Monday, July 25, 2011
I'm feeling a bit calmer this week than I have been for the past month or so. It helps to have cleared some finished work out of my tiny studio into temporary storage, and very reassuring to be chewing through my to-do lists. For example, the melt water tunnel piece (Melt) is now finished and mounted. I really want to make another one, more of a straight crevasse version, but I won't have time before the exhibition, so this one will just have to represent all meltwater features for the moment.
And I'm making good progress on Stragusi (another wall relief showing wind blown snow features). Now that I've worked with beautiful ice blues of Melt, my standard white on cream stitching seems a little bland, but the textures and patterns of this piece more than make up for the monochrome palatte.
Friday, July 15, 2011
Three weeks until the Melbourne opening, a month until Imagining Antarctica opens in Hamilton.
The momentum has definitely tipped towards completion. More work finished than not, more work nearly finished than merely started, more work begun now than not. But the work, both finished and unfinished, is pushing hard at all my limits; limits of time, money and most of all space available to realise my vision.
This is the point where it becomes impossible to maintain any illusions that I can operate independently or am remotely self-sufficient in my creative work. I gratefully accept all offers: storage, transport, materials, help, advice. Well, advice is always the most difficult to accept graciously, but I am trying!
The everyday challenges of life feel like an unbearable affont for slowing down the pace of my frantic preparations. Another flat tire on my bicycle, incorrect prescription in my new spectacles, damp laundry, spilled food, bills I can't afford, relentless rain or missed connections all seem disproportionally dangerous for the threat to derail my attention from the deadlines.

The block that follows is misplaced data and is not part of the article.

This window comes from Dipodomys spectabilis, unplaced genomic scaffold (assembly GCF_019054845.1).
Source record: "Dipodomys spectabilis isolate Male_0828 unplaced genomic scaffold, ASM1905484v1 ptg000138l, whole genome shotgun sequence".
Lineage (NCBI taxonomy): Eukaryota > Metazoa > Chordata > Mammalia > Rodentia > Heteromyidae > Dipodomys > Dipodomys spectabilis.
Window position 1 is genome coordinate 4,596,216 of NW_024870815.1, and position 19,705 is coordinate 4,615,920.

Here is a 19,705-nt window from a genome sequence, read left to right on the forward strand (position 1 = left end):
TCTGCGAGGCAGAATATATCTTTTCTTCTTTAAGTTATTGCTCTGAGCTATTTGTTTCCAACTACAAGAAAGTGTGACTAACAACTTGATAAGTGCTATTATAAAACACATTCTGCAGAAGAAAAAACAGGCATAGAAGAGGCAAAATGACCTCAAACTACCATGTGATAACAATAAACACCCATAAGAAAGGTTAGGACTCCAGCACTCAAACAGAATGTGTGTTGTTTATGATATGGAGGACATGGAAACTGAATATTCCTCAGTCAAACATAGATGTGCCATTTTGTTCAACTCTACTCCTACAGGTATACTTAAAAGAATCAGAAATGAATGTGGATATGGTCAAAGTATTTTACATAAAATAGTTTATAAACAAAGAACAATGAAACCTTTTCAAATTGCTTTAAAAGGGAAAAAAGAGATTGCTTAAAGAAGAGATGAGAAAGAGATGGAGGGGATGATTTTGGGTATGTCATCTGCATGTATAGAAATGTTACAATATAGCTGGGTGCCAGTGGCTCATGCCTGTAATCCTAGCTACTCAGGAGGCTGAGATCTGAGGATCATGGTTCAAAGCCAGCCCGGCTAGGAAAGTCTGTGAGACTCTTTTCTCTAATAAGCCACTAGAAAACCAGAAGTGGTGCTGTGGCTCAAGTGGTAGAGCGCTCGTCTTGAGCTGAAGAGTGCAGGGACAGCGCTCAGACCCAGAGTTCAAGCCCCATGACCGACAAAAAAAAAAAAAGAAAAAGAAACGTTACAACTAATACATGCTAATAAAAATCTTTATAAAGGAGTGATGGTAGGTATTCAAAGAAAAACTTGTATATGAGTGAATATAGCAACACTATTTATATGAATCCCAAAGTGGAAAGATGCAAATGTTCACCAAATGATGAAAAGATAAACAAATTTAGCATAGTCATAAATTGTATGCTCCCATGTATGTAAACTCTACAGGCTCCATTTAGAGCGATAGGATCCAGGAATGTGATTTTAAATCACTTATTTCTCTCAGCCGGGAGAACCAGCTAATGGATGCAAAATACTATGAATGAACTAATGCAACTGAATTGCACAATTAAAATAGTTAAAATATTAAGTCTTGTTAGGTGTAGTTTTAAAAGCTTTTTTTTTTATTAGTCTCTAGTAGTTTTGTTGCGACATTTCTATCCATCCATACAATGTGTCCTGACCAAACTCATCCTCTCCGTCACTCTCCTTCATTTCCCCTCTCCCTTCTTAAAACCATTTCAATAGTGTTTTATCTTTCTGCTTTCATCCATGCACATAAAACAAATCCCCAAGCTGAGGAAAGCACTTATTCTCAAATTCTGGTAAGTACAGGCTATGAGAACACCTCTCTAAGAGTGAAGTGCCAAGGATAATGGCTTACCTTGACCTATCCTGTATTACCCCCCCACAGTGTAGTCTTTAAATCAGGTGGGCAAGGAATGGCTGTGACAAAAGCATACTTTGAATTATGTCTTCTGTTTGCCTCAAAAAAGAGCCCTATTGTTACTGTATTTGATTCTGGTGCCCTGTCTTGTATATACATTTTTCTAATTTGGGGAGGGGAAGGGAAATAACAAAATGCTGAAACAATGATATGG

I'm on an emotional rollercoaster that feels rickety, precarious, desperate. But, underlying the fear and exhaustion are my memories of going through all this before. I've skidded along this same terrifying path and survived in the past. The memory of my proven capacity to do this is what enables me to sleep at night. I know the secret of success, which is to just keep going. To take the next step and the next step and the next, no matter how hopeless or pointless or useless I feel. Just keep going.
The swirly mustard beneath is an old quilt that forms an integral part of my studio equipment, propping up and/or protecting work as its made.
Posted by Meliors Simms at 8:52 am
Thursday, July 07, 2011
I know, I know, the one I'm working on is almost always my favourite, but this piece, called Melt, really is my current favourite. The luscious ice blues of the glacier's melt-water tunnel are so deep, so rich, so creamy yet pure, and this time its my best yet graduation of hues. The sensual curve of the tunnel's negative space lined with satisfyingly plump layers of needle felted blanket are irresistible. I feel sure that Melt will be snapped up as soon as the exhibition opens.
There is also an elusive nostalgia associated with this piece for me. The top layer of ice blue thread on creamy felted wool reminds me of something I knew as a baby- perhaps a bonnet. That's it, a white woolen bonnet with satin ribbons in a classy 1960's style, covering my baby-head against the Canadian snows.
Monday, July 04, 2011
The second third of the Spoil installation was completed the other day. The map at the centre and the images of flowers and animals and indigenous Australians around the outside are from a vintage souvenier table cloth. I sewed on tiny red beads to represent active mines.This piece is almost as big as the spoil heap element of the installation, over half a metre across (as the crow flies).
Stitching the rusty and golden brown threads onto orange blankets to form the sides of the mine, and beading the map reawakened my desire to someday make a leisurely roadtrip around and across Australia. My Cape York expedition a few years ago gave me a taste for the outback which has yet to be satisfied. I find the textures, patterns and comparatively limited palatte of hot desert to be as engrossing, in their own way, as the textures, patterns and palatte of Antarctica's cold desert.